This is the final season of Lost, and while new dramas will continue to find both enthusiastic fans and critical acclaim, it is hard to avoid the feeling that something important is winding down. After all, the great dramas of the last decade are great precisely because they found certain limits of the form, because they figured out what it was possible to do with the available tools. That leaves future shows with few places to go, even when they are excellent (Breaking Bad) or promising (Treme). There just isn’t much new ground available. Mad Men is our current would-be aspirant to television greatness, but that show looks to me like a Frankenstein’s monster, cobbled together from bits of The Sopranos and Sex and the City, dressed up and staggering around in a Banana Republic suit. We will someday be embarrassed by the amount of attention paid to that show during its run; perhaps we already are.

Now I’m going to bring on Peter Watts, a man renowned for calling it how he sees it; here, he repeats something that I (and doubtless many others) have been saying for years about television serials.

You know what the creators of epic, multiyear-arc television shows need? They need a novelist or two on staff. Or a playwright. Somebody who understands that an epic tale needs to be planned in advance, that plot is not something you work out after you’ve already written 90% of the story, that you can’t just throw a bunch of kicks and clues into individual chapters unless you have some idea what they fucking mean. It doesn’t matter how gobsmacking your twists are, or how effectively they entice your viewers to tune in next week: the reason we come back is because we want to see how all these intrigues fit together, what the payoff is. These guys can be absolute geniuses when it comes to microwriting: why haven’t they figured out that you gotta use that arsenal you’ve assembled on the mantelpiece, sometime before the end of the tale?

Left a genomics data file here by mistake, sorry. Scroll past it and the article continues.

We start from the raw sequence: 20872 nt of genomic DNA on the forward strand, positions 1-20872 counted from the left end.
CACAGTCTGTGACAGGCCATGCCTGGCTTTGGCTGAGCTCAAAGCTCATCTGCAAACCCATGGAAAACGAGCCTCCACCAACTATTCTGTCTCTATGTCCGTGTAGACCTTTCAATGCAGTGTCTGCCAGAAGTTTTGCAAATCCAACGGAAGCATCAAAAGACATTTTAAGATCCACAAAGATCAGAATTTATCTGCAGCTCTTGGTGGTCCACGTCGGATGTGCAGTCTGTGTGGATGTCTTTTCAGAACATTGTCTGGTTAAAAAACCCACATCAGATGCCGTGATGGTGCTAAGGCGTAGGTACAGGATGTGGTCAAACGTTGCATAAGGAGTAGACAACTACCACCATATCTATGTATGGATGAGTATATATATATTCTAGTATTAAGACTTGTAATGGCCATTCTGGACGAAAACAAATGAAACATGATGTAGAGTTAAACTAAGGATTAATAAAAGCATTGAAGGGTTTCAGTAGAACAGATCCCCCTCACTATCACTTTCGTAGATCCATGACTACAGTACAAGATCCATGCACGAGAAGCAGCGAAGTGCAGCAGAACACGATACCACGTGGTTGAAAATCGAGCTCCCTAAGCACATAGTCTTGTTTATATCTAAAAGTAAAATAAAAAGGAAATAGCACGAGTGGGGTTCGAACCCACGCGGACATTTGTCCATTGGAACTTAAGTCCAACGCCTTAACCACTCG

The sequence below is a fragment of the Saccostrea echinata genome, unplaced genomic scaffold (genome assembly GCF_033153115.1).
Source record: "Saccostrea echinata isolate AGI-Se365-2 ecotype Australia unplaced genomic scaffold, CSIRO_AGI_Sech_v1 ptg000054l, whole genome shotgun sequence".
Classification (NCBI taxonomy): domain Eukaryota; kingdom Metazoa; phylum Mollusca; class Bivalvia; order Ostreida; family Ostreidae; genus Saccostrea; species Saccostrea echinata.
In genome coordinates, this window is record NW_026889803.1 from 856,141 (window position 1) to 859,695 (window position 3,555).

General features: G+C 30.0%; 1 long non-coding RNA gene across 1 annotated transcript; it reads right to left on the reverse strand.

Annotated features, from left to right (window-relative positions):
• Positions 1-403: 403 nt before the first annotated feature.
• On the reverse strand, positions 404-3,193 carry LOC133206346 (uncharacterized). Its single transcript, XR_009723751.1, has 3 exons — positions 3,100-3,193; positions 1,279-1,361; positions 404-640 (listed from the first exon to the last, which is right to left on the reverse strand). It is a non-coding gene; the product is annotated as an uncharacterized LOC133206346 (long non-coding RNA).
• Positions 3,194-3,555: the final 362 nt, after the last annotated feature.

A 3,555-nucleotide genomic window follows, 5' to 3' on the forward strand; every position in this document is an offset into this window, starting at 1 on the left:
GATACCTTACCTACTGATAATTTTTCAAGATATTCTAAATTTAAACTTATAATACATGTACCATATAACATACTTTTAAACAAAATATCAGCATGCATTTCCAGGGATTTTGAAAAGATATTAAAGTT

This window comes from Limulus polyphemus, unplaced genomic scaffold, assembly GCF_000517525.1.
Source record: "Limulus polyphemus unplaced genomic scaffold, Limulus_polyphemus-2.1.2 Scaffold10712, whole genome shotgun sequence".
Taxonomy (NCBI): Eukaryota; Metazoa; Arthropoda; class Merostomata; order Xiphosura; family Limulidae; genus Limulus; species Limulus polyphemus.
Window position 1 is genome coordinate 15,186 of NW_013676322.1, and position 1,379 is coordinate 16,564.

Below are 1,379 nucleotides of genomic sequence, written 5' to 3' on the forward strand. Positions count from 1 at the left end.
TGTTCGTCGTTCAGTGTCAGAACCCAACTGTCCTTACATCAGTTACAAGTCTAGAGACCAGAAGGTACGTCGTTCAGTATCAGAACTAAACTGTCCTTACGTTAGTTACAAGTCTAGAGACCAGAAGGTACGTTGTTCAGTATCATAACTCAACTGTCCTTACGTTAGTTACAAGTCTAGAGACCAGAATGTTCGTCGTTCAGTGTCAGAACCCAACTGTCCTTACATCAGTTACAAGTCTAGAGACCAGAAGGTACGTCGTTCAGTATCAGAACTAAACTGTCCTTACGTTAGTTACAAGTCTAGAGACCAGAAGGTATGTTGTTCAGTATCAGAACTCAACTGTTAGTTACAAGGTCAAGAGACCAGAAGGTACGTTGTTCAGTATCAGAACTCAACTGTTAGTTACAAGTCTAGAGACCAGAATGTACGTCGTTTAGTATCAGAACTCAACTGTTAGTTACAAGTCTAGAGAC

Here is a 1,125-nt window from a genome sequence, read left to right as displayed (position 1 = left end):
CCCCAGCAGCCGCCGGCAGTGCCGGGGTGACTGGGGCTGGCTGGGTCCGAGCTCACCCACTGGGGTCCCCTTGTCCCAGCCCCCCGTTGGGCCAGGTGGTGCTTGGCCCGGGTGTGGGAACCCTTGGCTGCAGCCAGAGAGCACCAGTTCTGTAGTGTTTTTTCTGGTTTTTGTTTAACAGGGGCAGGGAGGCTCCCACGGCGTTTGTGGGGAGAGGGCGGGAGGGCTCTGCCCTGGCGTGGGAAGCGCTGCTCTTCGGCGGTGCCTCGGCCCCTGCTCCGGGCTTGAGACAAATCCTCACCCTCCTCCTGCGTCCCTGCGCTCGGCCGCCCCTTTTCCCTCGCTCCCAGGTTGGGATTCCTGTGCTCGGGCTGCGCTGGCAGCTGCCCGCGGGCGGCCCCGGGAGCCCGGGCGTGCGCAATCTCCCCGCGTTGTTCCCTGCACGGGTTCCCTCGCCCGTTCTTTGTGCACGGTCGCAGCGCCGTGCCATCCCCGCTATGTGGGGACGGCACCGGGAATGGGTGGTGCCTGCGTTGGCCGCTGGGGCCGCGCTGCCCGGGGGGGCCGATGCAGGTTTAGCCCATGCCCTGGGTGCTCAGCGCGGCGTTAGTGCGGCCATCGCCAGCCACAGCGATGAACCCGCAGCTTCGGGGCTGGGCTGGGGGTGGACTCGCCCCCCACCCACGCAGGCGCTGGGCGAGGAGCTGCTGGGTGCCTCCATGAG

My guess is that they’ve never learned to because there’s never been a need for them to do so. And I find it interesting that the two TV serials I’ve enjoyed enough to really engage with in recent years were not written in response to the production schedule: Dexter, for instance, was based on the novels of Jeff Lindsay, and – despite its initially ridiculous premise – blew me away with its narrative tightness, and Sons Of Anarchy – which has some lumpy moments and clunky cliches, but otherwise moves very smoothly – is on many levels a retelling of Hamlet.

Of course, this could just be me grafting my own preference (for novel-like plots that tie everything up neatly) onto a market where that preference isn’t a prime factor in audience satisfaction. But I think it’s fair to suggest that the microwriting approach to serial television makes the unsatisfying or cop-out ending an inevitability; a novelist can wrap up the tale and then go back an make sure everything fits before the audience sees it, but if you start releasing the story before you know how it’s going to end (or even how long it’s going to run), you’re forced to do things by the seat of your narrative pants.